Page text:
This Polish jellied pigs feet recipe is known variously as zimne nogi (which literally means "cold legs"), studzienina, zimne stopy ("cold feet"), galareta z nóżek ("jelly legs").
Most Eastern Europeans come from an agrarian society, so nose-to-tail eating (now being espoused by modern gourmet chefs) is a way to survive the sometimes-difficult farming life.
This recipe demonstrates an attempt to emulate the aspic-covered gourmet dishes of the aristocracy or szlachta.
Jellied pigs feet exist in most Eastern European cuisines and in other parts of the world, especially the United Kingdom where they are known as trotters.
- 1 1/2 pounds pigs feet (split, cleaned)
- 1 cup soup greens (peeled, onion, celery, etc)
- 1 bay leaf
- 6 black peppercorns
- allspice berries (optional)
- 2 minced cloves garlic (or to taste)
- 1 tablespoon salt (or to taste)
- 1 pound lean pork (like loin)
- 1/2 teaspoon marjoram
- Salt and black pepper to taste
- 1 tablespoon gelatin (dissolved in 1/2 cup cold water)
- For Garnish (optional):
- Mushrooms (marinated)
- Rinse the pigs feet and pat them dry with a paper towel.
- In a large pot, place pigs feet and just enough water to barely cover them. Add peeled soup greens, bay leaf, peppercorns, allspice, garlic, and salt. Bring to a boil, skimming off any foam.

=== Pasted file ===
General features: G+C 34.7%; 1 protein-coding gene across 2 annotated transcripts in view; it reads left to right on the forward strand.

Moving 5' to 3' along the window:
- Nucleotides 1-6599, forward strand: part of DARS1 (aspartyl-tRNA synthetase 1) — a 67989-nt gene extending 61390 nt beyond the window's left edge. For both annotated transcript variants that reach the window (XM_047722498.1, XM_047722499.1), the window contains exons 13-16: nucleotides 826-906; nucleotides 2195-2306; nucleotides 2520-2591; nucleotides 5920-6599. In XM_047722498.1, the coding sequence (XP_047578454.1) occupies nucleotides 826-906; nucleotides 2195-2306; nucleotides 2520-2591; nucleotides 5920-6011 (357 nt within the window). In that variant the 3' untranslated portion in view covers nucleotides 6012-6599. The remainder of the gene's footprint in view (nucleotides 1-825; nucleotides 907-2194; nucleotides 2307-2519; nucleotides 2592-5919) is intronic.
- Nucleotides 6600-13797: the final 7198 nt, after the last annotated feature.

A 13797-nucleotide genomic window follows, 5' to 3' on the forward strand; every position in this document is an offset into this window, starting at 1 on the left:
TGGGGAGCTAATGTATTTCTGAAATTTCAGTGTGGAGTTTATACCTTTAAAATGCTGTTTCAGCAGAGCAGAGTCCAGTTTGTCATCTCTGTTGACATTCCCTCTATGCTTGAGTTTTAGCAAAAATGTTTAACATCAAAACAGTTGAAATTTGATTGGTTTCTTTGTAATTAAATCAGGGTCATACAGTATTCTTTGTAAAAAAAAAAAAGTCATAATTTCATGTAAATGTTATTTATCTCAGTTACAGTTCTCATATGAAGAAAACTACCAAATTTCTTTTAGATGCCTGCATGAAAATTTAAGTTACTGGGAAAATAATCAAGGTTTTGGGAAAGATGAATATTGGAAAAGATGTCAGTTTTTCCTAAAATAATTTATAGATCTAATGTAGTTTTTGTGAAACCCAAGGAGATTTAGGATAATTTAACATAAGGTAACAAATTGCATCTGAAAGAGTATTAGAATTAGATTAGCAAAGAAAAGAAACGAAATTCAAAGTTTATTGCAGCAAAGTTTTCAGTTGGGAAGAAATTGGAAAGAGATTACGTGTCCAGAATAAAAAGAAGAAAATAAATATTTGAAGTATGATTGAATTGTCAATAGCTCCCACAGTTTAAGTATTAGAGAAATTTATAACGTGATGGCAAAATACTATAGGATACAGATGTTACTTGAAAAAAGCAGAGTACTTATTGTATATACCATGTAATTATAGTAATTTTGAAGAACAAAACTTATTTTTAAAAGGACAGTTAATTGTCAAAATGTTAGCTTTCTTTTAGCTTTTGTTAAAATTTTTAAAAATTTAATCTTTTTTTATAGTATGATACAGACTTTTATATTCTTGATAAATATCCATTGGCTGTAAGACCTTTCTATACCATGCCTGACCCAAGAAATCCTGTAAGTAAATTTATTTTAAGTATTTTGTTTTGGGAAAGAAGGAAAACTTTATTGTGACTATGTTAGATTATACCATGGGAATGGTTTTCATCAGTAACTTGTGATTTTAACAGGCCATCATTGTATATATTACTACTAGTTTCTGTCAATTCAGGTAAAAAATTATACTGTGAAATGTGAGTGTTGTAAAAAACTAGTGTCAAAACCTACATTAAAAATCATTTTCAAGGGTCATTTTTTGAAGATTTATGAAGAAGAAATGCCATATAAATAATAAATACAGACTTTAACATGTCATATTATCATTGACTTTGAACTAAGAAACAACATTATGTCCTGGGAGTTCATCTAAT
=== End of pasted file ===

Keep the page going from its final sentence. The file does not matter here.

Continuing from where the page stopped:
- Add pork loin, again bring to a boil, reduce heat, cover and simmer 1 1/2 to 2 hours or until feet meat is falling off the bones.
- Remove the meat from the water and debone it. Strain broth through gauze and place in a clean pot. Dice the cooked carrots from the soup greens and the meat into small pieces.
- Return diced meat and carrots to the broth along with marjoram and more crushed garlic and salt and pepper, if desired. Bring to a boil and add dissolved gelatin, stirring until well incorporated.
- Cool slightly and pour into pour into molds, small bowls or ramekins. Refrigerate overnight.
- When ready to serve, unmold onto a serving platter or individual plates. Garnish with greens or parsley, if desired, and serve with vinegar, horseradish, lemon and marinated mushrooms to be used at the discretion of the diner.
More Trotter Recipes
- Romanian Jellied Pigs Feet Recipe: Jellied pork is a favorite holiday dish in Romania and can be made with pigs feet, ears, tails or heads or a combination of scrap pork meat. This meat is very gelatinous so you shouldn't need additional gelatin for the dish to be moldable.
- Moroccan Calves, Goat or Lambs Feet Recipe: This comfort-food specialty is not set in gelatin but is served warm with chickpeas, wheat berries, and raisins in a well-seasoned sauce.
|Nutritional Guidelines (per serving)|
|Total Fat||12 g|
|Saturated Fat||4 g|
|Unsaturated Fat||5 g|
|Dietary Fiber||1 g|